By Celine Klosterman
SOLON — Parents are the most important influence on teenagers’ spiritual lives, according to the National Study of Youth and Religion (NSYR) conducted from 2001-05.
An Oct. 28-29 event sponsored by the Diocese of Davenport aimed to help Catholics realize that truth and offered strategies for strengthening families’ faith. About 100 parents and catechists gathered at St. Mary Parish in Solon Oct. 28 for “Strong Catholic Families: Strong Catholic Youth,” a National Federation for Catholic Youth Ministry program led by Greg “Dobie” Moser, director of youth and young adult ministry in the Diocese of Cleveland, Ohio.
Most teens don’t rebel against or shrug off their parents’ faith, but follow it, according to research Moser presented. Statistics he shared revealed that the percentage of youths who attend Mass weekly is similar to the percentage of adults who attend Mass weekly.
Youths who practice their faith tend to be happier, serve more often in their community and engage in fewer high-risk behaviors than other teenagers, research shows. Church programs and activities offer support and foster relationships, Moser explained.
Yet when it comes to reading Scripture, praying alone, attending retreats and religious services and practicing faith in other ways, Catholic teens rank behind Mormons and conservative, black and mainline Protestant groups, according to the NSYR. Jewish and non-religious teens ranked behind Catholics.
For many youths, specific religious activities hold little importance. The NSYR found that a non-demanding, individualistic “moralistic therapeutic deism” is a common approach to faith today. Moser said this “feel-good” view holds that God watches from a distance, wants people to be “nice” and “good,” and that life’s goal is to be happy. The perspective lacks a communal dimension and an emphasis on justice, service and sacrament.
Moser quoted author and professor R. Scott Appleby, who stressed introducing young Catholics to Catholicism as a “comprehensive way of life.” The Solon presentation offered suggestions for families to live out that faith, including:
• sharing “cross moments,” recent times that family members felt God’s presence,
• making moments of family forgiveness and reconciliation visible,
• making rituals of family prayer,
• reading and praying with Scripture at home,
• ministering at a parish together, and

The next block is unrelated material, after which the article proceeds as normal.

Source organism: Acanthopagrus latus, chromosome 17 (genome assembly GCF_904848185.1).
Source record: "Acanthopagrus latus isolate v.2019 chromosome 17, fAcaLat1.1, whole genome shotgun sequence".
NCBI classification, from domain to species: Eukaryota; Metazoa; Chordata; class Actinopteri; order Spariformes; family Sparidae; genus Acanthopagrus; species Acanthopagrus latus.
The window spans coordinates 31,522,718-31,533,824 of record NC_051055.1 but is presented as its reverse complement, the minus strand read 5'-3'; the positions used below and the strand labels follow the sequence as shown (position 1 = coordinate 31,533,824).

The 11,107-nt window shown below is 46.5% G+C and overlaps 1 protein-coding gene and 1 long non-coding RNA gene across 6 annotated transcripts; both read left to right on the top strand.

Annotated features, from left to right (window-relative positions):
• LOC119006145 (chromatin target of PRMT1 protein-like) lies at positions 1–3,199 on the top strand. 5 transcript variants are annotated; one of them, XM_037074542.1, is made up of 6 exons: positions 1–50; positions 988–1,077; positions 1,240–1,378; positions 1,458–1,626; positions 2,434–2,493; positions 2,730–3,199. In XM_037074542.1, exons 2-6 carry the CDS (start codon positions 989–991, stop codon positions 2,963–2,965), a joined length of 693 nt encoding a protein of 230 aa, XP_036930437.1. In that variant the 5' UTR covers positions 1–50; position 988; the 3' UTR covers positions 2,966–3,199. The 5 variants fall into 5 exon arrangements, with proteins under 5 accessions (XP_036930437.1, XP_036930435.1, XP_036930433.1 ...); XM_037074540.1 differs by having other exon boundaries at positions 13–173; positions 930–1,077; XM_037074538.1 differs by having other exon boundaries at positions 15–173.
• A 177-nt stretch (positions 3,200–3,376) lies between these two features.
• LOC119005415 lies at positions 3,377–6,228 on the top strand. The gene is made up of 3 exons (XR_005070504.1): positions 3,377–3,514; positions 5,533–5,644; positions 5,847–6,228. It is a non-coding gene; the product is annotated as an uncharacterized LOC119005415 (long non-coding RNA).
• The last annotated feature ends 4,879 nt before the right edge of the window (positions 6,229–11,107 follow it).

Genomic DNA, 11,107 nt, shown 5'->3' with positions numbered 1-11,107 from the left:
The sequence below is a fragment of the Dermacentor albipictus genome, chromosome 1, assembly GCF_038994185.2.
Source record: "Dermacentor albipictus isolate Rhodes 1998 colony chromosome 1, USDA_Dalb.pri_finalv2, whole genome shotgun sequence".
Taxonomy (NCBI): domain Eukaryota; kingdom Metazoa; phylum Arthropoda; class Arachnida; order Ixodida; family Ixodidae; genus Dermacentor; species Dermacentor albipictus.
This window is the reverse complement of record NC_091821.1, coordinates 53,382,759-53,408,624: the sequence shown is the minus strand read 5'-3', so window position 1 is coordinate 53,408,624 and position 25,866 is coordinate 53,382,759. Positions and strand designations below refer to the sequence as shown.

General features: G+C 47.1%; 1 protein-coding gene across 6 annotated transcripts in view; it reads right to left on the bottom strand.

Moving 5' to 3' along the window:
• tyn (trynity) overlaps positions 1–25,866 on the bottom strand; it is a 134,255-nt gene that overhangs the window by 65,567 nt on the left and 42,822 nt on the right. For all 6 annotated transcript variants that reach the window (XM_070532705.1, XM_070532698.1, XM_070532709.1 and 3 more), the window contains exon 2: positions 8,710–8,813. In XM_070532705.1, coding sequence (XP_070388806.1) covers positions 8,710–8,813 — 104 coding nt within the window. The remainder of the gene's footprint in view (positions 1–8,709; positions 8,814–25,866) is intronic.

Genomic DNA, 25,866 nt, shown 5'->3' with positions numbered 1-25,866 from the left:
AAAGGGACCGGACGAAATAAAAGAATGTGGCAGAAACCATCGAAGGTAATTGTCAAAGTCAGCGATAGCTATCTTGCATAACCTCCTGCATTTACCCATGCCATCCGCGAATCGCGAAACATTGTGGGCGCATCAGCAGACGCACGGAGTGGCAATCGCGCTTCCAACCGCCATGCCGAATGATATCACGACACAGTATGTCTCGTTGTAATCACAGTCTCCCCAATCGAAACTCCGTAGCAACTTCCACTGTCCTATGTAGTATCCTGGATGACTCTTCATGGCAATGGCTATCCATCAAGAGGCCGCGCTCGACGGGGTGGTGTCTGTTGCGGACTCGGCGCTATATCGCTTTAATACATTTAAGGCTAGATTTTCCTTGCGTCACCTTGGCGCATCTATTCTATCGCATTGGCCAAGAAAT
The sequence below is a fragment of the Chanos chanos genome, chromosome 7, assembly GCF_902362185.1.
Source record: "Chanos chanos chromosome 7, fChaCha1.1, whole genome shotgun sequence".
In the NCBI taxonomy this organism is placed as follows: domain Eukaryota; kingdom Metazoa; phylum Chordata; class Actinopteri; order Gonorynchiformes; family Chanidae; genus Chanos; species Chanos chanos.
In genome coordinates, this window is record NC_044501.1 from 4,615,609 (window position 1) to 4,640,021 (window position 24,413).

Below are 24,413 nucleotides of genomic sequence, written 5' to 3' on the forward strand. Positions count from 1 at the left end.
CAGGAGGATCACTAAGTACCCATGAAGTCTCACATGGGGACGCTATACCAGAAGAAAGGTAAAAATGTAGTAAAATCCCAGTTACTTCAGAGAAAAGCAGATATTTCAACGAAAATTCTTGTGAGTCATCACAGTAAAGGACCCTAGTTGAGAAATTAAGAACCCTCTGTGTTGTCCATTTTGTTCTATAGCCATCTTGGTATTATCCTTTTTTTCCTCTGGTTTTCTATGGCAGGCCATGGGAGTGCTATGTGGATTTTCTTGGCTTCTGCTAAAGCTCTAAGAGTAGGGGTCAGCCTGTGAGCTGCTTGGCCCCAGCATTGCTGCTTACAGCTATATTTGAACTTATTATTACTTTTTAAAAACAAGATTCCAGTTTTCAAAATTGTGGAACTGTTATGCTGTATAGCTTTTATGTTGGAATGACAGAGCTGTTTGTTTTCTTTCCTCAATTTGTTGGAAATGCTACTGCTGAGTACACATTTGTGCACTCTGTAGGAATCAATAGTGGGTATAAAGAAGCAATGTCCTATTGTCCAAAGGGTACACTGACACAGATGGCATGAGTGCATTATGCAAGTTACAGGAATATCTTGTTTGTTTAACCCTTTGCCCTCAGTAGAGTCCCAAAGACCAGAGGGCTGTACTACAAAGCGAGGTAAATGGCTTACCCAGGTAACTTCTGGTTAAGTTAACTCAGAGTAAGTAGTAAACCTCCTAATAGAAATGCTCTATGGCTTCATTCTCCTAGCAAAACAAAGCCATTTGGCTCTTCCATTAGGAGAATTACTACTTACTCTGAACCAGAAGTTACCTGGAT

• serving in the community together.
Moser also encouraged parents to simply spend time with and listen to their teenagers. On average, parents spend less than three minutes a day engaged with their children in “non-directive communication” — communication other than, for example, issuing orders or asking whether a child finished a homework assignment.
In a study, youths revealed they wanted to be closer to their parents, but didn’t know how. Moser observed that modern families’ schedules are often packed, but cited research showing that most teenagers and parents would give up a weeknight activity to have dinner as a family.
“Parents are looking for support and information like this,” said Molly Boch, a member of St. Mary Parish, after the presentation. “This really hits home for people who are trying to raise a Catholic family.”
Connie Goldsmith said that over the years, she’s noticed more disinterest in faith among teens, partly because of their home environment. “It seems like we have our work cut out for us,” said the catechist at St. Thomas More Parish in Coralville.
Linda Gent, youth minister at St. James Parish in Washington, said all parents should attend presentations such as “Strong Catholic Families: Strong Catholic Youth.” She attended the Oct. 28 session and was one of about 30 Catholics who participated Oct. 29, when Moser explained the benefits of the program and taught catechists how to train parents in forming youths’ faith.
“The information families can get is invaluable,” Gent said. “If they realized how much Catholic teens follow their parents’ faith practices, parents would put more thought into how they’re presenting faith to their teens.”